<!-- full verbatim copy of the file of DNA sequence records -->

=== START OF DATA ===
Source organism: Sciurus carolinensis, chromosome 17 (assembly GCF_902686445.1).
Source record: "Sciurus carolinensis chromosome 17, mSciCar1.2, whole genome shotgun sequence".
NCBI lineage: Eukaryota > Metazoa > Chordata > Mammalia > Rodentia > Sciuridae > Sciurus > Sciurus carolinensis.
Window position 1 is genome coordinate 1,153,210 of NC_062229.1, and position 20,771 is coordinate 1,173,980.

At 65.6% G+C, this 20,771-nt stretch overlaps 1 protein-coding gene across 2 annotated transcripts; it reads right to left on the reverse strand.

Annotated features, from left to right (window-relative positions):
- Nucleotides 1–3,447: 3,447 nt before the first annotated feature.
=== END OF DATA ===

Source organism: Sciurus carolinensis, chromosome 17 (assembly GCF_902686445.1).
Source record: "Sciurus carolinensis chromosome 17, mSciCar1.2, whole genome shotgun sequence".
NCBI lineage: Eukaryota > Metazoa > Chordata > Mammalia > Rodentia > Sciuridae > Sciurus > Sciurus carolinensis.
Window position 1 is genome coordinate 1,153,210 of NC_062229.1, and position 20,771 is coordinate 1,173,980.

At 65.6% G+C, this 20,771-nt stretch overlaps 1 protein-coding gene across 2 annotated transcripts; it reads right to left on the reverse strand.

Annotated features, from left to right (window-relative positions):
- Nucleotides 1–3,447: 3,447 nt before the first annotated feature.